Americans are looking to Italy, France, Greece, and Portugal for more affordable homes and better lives


Americans are looking to Italy, France, Greece, and Portugal for more affordable homes and better lives

More and more Americans are eyeing an escape to Europe.

Demand from international homebuyers has increased across Europe, brokers said in an August 3 market report from Berkshire Hathaway HomeServices.

Thanks to the strong dollar, many European countries became hot destinations for international travel this summer. But some people are seeking more than a vacation.

"This isn't an escape from COVID anymore," Marcus Benussi, a managing partner and general counsel at Berkshire Hathaway outposts in Rome and Lake Como, said in the report. "It's turning into a more permanent model for life and family decisions. More and more people are choosing to move to Italy as they focus on quality of life over anything else."

The US housing market has seen a swell of dramatic shifts in the past two years, marked by high prices and cutthroat competition for available homes. Now relatively higher mortgage rates have dinged affordability and recession fears loom, amping the uncertainty. In interviews and market reports, brokers have said that Americans are more willing to uproot their lives in the US for new ones in Europe. France, Italy, Greece, and Portugal are capturing the most attention from US buyers, according to a 2022 report from Sotheby's International Realty.

Brokers say Americans are considering western Europe for its more laid-back lifestyle, its beautiful vistas, and its less expensive homes. The rise of remote work allows for flexibility. Plus, for anyone making a salary in US dollars, Europe has become even cheaper this summer. In July, the euro dropped to parity with the US dollar; the last time that happened was 2002.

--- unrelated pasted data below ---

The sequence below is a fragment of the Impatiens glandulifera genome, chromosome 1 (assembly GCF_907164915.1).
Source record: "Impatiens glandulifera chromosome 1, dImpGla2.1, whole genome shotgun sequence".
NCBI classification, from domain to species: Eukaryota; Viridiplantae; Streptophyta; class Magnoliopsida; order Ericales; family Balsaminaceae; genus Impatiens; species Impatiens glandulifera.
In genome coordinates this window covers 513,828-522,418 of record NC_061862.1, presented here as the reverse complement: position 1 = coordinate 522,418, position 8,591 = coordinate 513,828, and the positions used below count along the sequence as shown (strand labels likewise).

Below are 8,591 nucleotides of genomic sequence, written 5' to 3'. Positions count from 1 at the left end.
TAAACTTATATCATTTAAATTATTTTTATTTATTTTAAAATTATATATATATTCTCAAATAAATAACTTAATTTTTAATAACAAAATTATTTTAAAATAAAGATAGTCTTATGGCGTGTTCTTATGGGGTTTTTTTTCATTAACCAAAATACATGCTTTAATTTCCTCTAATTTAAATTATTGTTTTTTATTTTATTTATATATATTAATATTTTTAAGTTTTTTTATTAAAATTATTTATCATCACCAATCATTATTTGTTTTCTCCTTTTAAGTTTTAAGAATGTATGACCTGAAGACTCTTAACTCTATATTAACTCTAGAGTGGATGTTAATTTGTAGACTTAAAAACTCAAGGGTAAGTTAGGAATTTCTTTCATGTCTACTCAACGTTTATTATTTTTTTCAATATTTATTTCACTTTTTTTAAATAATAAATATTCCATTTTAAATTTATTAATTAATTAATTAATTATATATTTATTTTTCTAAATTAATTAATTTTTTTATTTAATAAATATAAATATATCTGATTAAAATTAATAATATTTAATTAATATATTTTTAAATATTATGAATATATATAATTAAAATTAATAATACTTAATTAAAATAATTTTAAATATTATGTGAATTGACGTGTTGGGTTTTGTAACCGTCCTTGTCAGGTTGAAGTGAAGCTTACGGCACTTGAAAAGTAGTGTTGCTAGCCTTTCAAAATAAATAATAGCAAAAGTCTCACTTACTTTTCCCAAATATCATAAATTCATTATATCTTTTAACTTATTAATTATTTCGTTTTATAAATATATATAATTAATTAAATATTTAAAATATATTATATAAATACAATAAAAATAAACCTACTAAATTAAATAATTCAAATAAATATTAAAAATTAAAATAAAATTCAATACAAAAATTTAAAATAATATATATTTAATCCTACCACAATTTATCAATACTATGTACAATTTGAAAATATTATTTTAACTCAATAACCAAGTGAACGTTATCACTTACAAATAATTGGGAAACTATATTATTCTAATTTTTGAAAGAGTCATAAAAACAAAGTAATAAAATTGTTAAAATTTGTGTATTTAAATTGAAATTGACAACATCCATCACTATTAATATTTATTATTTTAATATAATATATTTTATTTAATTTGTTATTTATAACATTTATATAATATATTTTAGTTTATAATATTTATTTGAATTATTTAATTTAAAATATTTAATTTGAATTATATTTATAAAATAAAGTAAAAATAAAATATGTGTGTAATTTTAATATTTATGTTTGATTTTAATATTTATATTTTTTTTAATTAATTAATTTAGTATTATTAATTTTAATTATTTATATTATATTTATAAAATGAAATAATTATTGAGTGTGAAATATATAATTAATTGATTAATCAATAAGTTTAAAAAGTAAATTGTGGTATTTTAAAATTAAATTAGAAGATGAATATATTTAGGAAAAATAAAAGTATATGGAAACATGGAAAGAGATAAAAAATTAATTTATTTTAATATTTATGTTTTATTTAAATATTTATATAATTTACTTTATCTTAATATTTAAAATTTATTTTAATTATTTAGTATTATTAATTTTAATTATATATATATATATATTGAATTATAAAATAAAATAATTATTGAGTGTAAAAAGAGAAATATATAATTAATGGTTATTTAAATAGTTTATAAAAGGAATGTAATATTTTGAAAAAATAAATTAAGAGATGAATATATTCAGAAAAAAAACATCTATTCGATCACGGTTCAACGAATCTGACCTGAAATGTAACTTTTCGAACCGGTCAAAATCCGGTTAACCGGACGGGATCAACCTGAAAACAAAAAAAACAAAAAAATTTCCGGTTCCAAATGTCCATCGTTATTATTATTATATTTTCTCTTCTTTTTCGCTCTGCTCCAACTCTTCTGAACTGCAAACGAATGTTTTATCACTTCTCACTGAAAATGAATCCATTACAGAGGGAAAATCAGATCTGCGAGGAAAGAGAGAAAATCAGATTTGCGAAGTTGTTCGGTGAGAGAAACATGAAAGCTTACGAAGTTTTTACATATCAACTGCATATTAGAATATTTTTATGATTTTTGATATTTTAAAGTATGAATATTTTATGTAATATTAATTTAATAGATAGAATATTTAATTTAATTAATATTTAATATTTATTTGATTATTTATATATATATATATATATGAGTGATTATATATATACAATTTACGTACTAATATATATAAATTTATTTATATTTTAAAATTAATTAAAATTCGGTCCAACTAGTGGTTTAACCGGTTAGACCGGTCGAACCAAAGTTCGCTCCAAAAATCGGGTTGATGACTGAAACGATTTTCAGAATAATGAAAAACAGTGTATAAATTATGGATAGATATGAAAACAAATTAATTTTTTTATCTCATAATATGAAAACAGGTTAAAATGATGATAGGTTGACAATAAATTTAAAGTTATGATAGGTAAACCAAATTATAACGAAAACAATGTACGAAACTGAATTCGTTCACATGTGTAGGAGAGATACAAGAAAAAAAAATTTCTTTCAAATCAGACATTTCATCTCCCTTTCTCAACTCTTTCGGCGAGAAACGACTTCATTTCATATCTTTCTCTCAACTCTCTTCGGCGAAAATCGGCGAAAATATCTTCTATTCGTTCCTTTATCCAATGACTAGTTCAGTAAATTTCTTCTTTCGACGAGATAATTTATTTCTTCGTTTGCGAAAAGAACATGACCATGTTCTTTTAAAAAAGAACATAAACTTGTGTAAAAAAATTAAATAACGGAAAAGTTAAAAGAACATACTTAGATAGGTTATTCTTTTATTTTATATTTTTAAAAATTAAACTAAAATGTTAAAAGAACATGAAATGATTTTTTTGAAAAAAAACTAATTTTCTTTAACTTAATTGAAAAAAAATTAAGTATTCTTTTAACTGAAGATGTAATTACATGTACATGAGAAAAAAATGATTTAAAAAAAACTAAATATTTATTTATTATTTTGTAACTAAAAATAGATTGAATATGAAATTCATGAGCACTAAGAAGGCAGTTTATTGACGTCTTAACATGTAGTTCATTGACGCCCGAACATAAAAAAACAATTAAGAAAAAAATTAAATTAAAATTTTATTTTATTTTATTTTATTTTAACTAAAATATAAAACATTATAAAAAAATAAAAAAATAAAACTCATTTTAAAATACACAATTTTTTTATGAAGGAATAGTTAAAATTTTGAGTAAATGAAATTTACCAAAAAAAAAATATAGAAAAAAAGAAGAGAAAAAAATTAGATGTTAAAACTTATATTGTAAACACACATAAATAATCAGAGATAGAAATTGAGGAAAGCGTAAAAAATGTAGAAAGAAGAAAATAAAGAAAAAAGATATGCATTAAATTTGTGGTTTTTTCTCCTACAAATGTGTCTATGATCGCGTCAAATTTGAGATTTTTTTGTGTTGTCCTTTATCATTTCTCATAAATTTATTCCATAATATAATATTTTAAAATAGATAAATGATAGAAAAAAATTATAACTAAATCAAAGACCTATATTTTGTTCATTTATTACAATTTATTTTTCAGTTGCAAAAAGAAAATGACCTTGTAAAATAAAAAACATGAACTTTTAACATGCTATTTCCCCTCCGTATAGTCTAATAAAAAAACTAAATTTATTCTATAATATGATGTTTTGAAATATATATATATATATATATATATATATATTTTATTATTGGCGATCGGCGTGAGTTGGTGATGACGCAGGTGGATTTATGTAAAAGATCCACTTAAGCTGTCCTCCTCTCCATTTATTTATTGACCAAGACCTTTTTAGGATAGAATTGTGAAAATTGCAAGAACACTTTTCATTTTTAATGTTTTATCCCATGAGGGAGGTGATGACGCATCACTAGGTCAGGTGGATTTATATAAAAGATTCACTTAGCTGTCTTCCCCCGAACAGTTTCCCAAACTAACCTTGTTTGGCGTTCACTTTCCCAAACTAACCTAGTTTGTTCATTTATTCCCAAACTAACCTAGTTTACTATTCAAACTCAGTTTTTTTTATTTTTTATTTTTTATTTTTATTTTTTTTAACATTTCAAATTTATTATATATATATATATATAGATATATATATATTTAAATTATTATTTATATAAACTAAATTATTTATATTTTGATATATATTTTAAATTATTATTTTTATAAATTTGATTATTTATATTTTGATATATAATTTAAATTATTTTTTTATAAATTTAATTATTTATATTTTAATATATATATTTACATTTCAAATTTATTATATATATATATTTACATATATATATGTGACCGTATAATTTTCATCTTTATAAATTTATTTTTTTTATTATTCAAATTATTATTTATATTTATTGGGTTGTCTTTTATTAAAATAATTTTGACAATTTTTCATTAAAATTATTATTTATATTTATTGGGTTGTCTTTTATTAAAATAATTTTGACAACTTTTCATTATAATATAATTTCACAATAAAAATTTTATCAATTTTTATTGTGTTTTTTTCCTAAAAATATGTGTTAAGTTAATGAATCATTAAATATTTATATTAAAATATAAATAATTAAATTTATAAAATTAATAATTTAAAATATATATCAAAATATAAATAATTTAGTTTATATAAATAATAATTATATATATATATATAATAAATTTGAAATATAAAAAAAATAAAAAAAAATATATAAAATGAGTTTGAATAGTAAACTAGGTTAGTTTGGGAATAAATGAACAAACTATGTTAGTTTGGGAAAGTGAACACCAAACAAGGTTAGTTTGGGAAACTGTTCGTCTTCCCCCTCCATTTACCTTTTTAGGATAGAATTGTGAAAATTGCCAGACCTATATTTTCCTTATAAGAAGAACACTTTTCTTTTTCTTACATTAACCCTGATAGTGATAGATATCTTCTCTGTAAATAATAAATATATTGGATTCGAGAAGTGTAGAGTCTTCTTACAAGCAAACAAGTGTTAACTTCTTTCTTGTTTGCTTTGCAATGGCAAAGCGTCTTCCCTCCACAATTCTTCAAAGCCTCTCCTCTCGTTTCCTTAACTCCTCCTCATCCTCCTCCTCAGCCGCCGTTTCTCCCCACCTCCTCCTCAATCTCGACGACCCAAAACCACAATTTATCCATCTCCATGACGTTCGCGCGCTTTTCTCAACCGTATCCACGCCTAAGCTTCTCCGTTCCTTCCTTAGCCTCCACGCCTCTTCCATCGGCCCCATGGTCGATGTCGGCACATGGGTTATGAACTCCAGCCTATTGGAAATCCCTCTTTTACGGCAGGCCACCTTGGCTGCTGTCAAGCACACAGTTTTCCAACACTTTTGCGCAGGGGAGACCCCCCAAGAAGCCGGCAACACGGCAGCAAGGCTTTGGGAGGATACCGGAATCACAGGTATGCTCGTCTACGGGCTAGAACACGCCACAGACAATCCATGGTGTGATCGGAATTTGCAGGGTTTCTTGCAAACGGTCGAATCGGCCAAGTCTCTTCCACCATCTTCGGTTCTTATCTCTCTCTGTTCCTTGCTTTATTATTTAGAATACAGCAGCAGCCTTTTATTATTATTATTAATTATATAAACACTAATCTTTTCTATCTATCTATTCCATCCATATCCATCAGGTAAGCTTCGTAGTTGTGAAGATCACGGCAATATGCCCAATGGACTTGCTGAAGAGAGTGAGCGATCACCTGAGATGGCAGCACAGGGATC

Stephanie Synclair, a 40-year-old entrepreneur, told Bloomberg in July that she had been paying $3,000 a month for a four-bedroom house in Atlanta. She had saved up $300,000 to buy a home, but had no luck in the Georgia capital's hot market.

Instead, she decided to move to Italy, purchasing a 3,100-square-foot house, the house next door, and an 800-square-foot storefront in the small Sicilian town of Mussomeli — all for 60,000 euros, or about $62,000.

"I would never have looked to buy in Italy if the market in the US hadn't been so crazy," Synclair told Bloomberg.

Sotheby's told Bloomberg that Americans were responsible for 12% of the brokerage's Italian real-estate purchases in the first quarter. In 2021, Americans made up just 5%. Sotheby's also told Bloomberg that requests from Americans looking to move to Greece jumped 40% between April and June 2022 compared with a year prior.

Ugo Bagration, Berkshire Hathway's head of business expansion in Marbella — a coastal city in southern Spain — said in the brokerage's summer report that he's seen an increase in US and Canadian buyers despite Spain levying higher taxes on luxury-property owners than its neighbors in the EU.

In July, Knight Frank, a real-estate agency, found that currency shifts mean US buyers effectively get a 16% discount in France. Knight Frank's July report also noted that French property searches from American-based buyers increased 37% from last year in the first five months of 2022. The searches primarily targeted Paris, Provence, the French Riviera, and southwestern France.

The number of website visits from international users to Sotheby's Paris site jumped 40% in early 2022 from the year prior, Paulo Fernandes, the managing owner of Paris Ouest Sotheby's International Realty, said in the Sotheby's report.

Another lure of Europe is how easy it is to immigrate to many countries. Greece and Portugal, for example, make it fairly easy for Americans — or residents of any nation — to settle into the country via its "golden-visa" programs.

In Portugal, a minimum investment of 350,000 euros, or $359,000, in real estate grants you a residency visa. Similarly, in Greece, a minimum purchase of 250,000 euros, or $256,000, grants you the same thing.

By: Jordan Pandy I Business Insider I August 9, 2022

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